The tester body 12 further includes stop means 40 for defining a fully inserted position of the connector portion 14 with respect to the jack 16. In the illustrated embodiment, this stop means or portion 40 is defined on the second or upper body portion 34 and comprises a generally outwardly projecting portion thereof which defines an outwardly projecting abutment surface 42.
Moreover, the upper body portion 34 also has a recess 44 therein which is of complementary configuration for receiving the remaining or remnant portion of the LED body 20 therein. In this regard, the recess 44 is substantially identical in configuration to recess 38, so that each recess receives substantially one-half of the LED body 20 therein. Recess 44 also opens outwardly of upper body portion 34 substantially coplanar with the open end of recess 38 to expose at least a portion of the LED body 20 for viewing.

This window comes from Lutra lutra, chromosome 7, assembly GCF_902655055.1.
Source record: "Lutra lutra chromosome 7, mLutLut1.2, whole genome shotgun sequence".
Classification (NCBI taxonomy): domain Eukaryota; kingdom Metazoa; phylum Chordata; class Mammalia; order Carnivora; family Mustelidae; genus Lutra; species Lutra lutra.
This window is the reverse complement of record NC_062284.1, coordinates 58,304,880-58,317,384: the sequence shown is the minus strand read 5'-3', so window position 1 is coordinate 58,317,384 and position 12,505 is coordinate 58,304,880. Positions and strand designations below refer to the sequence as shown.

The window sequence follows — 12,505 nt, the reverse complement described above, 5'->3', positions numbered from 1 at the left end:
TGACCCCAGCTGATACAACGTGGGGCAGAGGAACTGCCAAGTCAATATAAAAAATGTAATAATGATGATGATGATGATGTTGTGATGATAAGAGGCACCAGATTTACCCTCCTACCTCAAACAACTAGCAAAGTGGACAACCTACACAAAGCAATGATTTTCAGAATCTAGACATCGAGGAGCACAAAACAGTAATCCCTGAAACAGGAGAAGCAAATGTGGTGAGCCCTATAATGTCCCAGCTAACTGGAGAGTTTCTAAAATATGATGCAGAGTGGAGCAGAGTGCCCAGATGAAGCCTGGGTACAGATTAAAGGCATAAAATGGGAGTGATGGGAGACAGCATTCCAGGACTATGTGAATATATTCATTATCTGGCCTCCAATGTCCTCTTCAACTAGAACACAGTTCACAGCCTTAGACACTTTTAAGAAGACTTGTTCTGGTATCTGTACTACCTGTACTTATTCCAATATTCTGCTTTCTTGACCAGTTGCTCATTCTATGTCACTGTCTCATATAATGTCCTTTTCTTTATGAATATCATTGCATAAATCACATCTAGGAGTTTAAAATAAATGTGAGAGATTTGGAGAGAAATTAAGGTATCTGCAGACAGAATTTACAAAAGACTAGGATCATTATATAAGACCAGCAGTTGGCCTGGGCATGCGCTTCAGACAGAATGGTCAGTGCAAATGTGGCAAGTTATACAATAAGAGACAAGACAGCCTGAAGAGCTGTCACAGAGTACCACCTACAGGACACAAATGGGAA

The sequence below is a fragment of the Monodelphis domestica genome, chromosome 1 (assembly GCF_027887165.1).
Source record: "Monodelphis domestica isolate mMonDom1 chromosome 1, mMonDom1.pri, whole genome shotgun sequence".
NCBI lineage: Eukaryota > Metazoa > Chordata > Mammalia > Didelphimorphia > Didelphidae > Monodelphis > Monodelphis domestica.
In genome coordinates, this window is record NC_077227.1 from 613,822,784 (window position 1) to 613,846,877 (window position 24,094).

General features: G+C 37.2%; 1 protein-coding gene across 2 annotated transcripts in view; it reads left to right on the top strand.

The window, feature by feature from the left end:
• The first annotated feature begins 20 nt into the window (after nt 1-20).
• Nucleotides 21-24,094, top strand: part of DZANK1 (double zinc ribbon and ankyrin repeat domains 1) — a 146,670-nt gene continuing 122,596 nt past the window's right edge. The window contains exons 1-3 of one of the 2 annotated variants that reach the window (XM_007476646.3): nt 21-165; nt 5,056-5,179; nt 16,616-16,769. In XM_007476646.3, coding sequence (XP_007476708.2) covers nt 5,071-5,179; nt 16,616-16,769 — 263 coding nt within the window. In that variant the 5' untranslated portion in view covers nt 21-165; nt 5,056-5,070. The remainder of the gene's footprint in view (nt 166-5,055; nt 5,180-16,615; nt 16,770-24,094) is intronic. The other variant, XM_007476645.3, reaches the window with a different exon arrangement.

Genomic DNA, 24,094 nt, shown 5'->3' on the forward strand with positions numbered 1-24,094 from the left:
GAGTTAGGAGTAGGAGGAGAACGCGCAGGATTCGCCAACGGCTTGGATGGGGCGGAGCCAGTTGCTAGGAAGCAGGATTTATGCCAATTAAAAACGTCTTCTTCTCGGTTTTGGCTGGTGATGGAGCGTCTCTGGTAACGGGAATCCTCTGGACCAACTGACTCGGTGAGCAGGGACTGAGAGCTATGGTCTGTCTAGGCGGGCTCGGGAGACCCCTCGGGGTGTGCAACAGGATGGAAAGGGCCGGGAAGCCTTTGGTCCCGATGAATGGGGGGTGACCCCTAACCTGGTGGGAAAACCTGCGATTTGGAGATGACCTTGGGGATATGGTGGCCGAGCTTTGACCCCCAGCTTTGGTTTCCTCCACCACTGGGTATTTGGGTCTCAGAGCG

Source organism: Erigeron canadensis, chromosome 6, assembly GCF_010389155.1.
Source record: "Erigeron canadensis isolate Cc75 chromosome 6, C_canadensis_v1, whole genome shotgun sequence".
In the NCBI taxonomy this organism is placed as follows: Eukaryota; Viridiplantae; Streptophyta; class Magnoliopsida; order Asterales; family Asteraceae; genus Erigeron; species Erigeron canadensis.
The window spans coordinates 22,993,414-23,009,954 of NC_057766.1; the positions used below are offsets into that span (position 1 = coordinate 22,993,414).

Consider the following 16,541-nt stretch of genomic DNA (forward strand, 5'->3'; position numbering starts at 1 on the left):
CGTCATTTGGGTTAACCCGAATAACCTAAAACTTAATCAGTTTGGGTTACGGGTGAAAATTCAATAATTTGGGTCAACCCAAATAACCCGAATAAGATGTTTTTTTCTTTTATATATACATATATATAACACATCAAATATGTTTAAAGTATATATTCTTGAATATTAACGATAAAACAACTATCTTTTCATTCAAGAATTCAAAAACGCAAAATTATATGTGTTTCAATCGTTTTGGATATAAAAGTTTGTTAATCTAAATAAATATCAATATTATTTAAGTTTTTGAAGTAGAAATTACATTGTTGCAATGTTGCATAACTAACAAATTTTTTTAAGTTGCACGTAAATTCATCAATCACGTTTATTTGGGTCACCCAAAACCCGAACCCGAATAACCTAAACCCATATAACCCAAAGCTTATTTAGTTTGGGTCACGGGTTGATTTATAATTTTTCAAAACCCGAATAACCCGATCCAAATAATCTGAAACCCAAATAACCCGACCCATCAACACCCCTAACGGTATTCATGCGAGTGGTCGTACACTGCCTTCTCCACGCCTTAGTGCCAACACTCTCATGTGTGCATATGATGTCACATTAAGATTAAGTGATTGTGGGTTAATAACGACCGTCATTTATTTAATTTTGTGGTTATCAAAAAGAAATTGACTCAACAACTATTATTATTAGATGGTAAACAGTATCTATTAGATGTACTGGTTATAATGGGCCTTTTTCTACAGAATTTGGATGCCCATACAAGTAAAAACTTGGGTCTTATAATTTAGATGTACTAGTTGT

It will be noted that guide means or grooves 26, 28 each have an open end, 26a, 28a in communication with the recess 38 for receiving the leads 22, 24 of the LED 18. These grooves 26 and 28 thereafter extend, as previously indicated across the connector portion 14 of the tester body 42 to guide the leads into position for making contact with the tip and ring contacts of the jack 16. Moreover, the grooves 26, 28 further preferably include inwardly extending recess portions 26b, 28b adjacent a leading end of the body 32, as best viewed in FIG. 6, for receiving and holding downwardly directed end portions 22a and 24a of leads 22 and 24 of the LED 18.
In the illustrated embodiment, the first or lower body portion 32 includes a step-down or cut-out section or portion 46 generally following the connector portion 14 thereof for receiving the second or upper body portion 40 therein. In this regard, the second body portion 40 includes a first section 48 for interfitting with the cut-out section 46 in a substantialy flush condition with the connector portion 14 so as to generally form a continuation thereof. The previously mentioned outwardly projecting portion 40 and abutment surface 42 thereof comprise a second section of the upper body portion 34 which projects laterally outwardly from this first section 48.